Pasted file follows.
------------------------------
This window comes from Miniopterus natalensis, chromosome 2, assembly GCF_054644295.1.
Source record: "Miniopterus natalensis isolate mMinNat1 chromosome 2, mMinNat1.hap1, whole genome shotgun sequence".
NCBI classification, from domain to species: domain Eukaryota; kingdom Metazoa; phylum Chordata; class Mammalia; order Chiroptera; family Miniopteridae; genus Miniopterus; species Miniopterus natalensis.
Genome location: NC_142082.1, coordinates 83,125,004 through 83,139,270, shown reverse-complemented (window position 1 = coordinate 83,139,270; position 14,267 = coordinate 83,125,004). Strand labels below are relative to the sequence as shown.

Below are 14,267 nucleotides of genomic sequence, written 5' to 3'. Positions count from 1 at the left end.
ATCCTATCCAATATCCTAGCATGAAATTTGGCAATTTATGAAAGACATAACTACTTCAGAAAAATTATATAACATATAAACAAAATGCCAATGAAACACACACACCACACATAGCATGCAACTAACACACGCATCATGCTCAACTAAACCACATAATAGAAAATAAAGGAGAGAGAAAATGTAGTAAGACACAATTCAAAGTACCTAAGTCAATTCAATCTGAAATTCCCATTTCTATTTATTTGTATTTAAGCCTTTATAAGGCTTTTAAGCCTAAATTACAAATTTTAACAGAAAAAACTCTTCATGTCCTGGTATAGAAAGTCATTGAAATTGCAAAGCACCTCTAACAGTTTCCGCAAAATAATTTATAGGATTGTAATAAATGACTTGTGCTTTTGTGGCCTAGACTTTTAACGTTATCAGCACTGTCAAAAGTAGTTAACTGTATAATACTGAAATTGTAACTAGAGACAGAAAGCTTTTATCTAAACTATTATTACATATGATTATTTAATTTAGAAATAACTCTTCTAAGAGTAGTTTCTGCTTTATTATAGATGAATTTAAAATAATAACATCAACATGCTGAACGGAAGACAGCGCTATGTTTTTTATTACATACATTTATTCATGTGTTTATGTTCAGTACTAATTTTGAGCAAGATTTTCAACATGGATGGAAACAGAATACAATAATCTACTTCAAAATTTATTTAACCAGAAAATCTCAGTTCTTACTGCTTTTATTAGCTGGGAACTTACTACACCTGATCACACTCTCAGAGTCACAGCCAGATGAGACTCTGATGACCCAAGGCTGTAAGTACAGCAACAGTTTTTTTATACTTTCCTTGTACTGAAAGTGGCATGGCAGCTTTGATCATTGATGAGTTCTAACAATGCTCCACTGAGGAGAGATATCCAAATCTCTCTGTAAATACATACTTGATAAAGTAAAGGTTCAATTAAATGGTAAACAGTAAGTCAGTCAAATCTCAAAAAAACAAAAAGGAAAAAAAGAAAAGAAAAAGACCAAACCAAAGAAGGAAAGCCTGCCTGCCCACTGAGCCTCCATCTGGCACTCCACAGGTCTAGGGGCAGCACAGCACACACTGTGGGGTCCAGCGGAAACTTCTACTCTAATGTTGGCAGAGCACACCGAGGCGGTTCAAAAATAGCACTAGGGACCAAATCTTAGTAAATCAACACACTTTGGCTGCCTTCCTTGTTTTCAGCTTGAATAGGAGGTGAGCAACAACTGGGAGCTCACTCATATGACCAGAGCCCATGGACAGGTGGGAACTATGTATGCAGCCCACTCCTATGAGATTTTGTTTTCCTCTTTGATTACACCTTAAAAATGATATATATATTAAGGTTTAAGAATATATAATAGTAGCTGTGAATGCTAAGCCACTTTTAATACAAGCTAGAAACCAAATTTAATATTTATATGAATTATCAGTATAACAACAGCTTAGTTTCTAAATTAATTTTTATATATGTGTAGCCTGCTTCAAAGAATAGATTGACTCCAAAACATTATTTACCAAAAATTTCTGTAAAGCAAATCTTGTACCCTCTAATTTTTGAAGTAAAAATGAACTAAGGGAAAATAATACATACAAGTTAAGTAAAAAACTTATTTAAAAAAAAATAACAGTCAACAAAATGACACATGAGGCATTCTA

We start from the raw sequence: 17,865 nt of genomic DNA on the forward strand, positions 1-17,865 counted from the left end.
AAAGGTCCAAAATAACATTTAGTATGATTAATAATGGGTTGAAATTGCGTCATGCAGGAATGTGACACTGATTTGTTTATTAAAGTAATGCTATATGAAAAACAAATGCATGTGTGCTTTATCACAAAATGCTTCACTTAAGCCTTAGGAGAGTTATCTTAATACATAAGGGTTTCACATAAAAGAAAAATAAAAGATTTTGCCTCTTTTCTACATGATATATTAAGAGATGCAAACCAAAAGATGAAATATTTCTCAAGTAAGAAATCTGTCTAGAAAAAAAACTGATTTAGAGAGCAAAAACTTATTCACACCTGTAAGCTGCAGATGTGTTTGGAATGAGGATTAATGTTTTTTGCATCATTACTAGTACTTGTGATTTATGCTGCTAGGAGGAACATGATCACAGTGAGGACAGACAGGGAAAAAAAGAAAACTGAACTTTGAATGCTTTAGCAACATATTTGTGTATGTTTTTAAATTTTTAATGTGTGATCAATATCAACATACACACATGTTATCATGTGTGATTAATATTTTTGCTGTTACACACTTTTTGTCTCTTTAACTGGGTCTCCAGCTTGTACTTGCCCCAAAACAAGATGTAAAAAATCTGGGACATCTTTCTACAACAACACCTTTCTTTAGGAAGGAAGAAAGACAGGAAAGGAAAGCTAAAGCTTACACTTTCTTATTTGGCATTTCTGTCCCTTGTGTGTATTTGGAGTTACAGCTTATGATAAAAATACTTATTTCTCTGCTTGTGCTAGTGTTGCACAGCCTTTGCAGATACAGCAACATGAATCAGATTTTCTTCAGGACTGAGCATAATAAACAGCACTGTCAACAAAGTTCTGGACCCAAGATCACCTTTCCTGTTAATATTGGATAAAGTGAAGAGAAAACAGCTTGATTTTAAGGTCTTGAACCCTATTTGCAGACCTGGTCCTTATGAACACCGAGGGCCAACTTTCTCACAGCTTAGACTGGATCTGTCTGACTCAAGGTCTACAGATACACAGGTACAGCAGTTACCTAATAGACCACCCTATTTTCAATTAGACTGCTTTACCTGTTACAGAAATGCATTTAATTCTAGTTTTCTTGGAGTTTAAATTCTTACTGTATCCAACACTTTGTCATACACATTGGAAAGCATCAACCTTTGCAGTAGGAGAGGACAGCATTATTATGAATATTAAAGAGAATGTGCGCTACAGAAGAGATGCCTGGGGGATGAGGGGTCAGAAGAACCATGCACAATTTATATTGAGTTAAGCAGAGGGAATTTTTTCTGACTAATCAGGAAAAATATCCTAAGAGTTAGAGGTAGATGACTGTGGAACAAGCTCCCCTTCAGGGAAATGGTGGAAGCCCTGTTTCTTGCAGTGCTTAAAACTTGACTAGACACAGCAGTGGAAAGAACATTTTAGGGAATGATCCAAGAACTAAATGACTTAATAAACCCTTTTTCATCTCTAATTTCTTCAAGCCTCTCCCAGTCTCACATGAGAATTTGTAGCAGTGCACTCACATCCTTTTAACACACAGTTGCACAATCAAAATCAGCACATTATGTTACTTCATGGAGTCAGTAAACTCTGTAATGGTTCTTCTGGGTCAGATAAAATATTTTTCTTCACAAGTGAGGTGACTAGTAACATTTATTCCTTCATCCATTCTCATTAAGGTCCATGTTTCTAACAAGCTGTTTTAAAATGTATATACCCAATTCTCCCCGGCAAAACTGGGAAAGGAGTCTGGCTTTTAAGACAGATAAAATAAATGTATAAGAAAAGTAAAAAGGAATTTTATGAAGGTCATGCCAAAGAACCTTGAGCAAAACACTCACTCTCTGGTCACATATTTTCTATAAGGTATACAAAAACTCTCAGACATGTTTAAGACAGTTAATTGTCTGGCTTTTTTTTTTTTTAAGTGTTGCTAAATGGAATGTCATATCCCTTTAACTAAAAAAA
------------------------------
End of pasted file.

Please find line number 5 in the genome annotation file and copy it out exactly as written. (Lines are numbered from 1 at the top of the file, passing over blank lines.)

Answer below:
Below are 14,267 nucleotides of genomic sequence, written 5' to 3'. Positions count from 1 at the left end.